Solar Schools project celebrates its first day

The new Solar Schools project has been established as a means of encouraging schools throughout the UK to convert to clean energy. Each school sets a fundraising target for their own solar roof and then invites interested parties to contribute.

The beauty of the project is that it allows pupils, parents, local businesses, former students, and anyone else who is interested in helping the project, to participate. The scheme was set up by 10:10, a network of people all across the country that is interested in taking practical and positive action to tackle climate change. As well as helping schools to go solar, 10:10 also shares energy saving tips among its 100,000 strong membership, attempts to support local authorities in cutting their energy bills and lobbies the government to persuade politicians to do something about climate change.

Currently at least 21 schools have joined the Solar Schools website. Three schools have had representatives speaking about their projects on BBC local radio and there have been at least 220 tweets on Twitter about the project over the past 2-3 days. A number of teachers, parents, students and volunteers have also written blogs and so far, since the start of the project in May this year at least £70,000 has been raised by schools throughout the country participating in the project.

Solar Schools was created out of a desire by many schools across the UK to install their own solar PV systems so they could cut their carbon emissions. 10:10 helped to make this possible by providing on and offline resources, training and support for crowd-funding programs across the country thereby enabling schools to call on their communities and other interested individuals, groups and businesses to help them go renewable.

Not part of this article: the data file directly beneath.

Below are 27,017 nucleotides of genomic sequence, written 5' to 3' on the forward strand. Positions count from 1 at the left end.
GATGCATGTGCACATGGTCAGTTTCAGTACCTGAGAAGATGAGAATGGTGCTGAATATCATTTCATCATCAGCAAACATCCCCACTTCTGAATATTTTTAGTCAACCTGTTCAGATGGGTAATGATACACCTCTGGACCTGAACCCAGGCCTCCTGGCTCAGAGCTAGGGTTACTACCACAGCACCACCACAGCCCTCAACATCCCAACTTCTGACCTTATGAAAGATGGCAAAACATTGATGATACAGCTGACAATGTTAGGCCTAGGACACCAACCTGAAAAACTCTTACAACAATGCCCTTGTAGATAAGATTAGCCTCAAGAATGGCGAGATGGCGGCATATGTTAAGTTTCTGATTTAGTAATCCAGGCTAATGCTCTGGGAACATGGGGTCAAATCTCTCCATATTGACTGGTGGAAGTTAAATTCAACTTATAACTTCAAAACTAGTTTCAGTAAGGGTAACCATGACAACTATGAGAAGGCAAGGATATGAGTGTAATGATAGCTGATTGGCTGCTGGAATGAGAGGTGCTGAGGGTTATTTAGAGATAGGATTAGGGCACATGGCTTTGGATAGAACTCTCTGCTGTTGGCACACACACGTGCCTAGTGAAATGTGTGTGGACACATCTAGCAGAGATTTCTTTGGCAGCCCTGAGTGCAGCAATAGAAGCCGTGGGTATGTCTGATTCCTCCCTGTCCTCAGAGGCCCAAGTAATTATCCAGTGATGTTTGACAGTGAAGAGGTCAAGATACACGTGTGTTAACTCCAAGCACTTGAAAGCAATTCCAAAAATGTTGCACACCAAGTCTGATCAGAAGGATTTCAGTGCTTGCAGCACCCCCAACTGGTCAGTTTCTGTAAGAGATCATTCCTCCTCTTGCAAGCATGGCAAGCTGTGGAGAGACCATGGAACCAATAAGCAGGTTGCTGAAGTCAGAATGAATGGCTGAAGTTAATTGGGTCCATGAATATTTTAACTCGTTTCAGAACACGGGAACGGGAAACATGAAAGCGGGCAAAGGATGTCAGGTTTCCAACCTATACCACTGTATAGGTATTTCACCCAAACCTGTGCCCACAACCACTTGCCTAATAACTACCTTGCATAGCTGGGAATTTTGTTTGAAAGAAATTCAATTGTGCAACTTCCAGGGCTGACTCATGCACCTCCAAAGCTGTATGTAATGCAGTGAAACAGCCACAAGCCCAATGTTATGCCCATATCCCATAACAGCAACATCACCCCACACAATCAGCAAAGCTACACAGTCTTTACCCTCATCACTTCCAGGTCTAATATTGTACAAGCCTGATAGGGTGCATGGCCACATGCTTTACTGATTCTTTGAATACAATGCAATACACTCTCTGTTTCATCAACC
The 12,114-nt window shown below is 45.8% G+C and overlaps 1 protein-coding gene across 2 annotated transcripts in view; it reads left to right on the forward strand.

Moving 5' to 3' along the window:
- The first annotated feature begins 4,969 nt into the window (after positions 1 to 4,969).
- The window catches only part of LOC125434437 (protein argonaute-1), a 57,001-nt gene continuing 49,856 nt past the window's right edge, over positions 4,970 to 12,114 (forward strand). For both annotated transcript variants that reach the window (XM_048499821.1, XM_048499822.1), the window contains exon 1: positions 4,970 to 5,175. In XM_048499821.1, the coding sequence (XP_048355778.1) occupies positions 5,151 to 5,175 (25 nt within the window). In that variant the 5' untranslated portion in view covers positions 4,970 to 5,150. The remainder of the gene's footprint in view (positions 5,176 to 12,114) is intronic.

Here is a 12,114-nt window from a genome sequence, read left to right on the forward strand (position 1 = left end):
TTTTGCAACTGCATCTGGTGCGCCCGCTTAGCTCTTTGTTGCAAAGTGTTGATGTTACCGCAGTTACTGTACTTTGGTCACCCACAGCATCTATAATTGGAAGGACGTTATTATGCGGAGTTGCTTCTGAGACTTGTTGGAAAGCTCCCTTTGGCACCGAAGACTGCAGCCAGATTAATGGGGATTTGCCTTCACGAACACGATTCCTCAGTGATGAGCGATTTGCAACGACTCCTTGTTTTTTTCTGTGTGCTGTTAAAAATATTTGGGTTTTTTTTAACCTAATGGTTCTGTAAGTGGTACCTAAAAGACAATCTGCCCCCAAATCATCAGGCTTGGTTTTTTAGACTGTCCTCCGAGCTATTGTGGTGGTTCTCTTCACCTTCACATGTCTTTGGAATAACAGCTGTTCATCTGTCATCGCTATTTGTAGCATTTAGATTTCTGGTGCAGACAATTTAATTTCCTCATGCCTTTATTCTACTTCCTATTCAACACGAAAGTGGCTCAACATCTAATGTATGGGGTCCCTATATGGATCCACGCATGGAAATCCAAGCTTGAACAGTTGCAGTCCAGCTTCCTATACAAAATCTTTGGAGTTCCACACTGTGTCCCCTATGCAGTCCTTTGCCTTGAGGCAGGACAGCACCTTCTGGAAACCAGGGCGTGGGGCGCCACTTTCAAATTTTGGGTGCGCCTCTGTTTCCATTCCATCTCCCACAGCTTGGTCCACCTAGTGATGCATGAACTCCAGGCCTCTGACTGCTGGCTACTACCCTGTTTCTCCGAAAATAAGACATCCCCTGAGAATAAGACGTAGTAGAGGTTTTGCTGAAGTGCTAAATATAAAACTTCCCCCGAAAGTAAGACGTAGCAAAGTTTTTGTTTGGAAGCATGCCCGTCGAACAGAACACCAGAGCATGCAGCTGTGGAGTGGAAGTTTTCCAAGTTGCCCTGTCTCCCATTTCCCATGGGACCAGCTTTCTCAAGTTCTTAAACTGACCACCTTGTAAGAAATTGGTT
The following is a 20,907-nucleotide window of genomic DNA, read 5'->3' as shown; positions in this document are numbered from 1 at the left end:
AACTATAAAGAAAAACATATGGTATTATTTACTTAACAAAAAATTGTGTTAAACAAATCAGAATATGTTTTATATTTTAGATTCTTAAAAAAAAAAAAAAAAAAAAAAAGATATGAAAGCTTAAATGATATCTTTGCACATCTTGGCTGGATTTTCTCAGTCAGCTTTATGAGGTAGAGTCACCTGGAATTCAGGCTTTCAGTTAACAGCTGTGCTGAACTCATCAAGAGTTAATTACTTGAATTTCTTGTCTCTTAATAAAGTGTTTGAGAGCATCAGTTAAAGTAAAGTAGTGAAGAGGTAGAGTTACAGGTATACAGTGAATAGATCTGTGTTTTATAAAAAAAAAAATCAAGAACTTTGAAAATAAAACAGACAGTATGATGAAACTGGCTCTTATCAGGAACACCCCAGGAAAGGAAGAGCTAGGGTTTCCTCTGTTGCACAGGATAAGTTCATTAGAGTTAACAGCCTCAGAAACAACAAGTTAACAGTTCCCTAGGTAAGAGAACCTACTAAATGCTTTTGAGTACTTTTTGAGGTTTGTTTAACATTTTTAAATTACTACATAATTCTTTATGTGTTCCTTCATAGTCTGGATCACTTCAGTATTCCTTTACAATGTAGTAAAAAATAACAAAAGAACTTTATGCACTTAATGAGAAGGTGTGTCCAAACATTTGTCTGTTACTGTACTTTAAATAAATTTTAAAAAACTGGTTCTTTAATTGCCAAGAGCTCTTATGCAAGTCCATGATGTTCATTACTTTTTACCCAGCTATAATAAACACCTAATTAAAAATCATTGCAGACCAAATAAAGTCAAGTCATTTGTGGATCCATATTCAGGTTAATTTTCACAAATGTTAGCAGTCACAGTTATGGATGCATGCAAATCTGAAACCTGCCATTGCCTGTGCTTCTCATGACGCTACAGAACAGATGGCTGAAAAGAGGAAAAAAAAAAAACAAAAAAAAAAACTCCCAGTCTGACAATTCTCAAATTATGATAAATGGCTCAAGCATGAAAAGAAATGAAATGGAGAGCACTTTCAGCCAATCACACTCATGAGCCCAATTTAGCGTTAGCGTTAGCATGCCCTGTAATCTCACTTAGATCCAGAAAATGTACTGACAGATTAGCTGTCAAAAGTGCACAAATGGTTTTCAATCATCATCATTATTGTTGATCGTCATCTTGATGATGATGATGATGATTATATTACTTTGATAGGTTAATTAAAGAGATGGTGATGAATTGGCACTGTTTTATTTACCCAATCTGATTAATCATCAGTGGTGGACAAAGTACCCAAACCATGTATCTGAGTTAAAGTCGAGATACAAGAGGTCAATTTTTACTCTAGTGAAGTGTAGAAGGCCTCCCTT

“As well as cutting down our energy use” said Andy Whittle, the Headteacher at Hethersett Primary School in Norfolk, “we can use solar panels to educate the children, families and the local community about the importance of cutting back on carbon emissions and we will be saving money which we can then put back into the school.”

The role of the Solar Schools website is to assist schools with their usual fundraising efforts. The website features blogs, tweets and photos of each school on individual schools pages. The project further helps the schools by calling for donations, spreading the word and encouraging people to join in. The project began life as a pilot scheme last year featuring eight schools which were given tools, resources and support to help them go out into the community and start fundraising, this was an instant success and in May this year the project was expanded to include schools right across the UK from small primaries to large secondaries and academies.

So, it’s now up and running so if you are connected to a school interested in renewable energy and you’d like to get involved, do contact them and join in.

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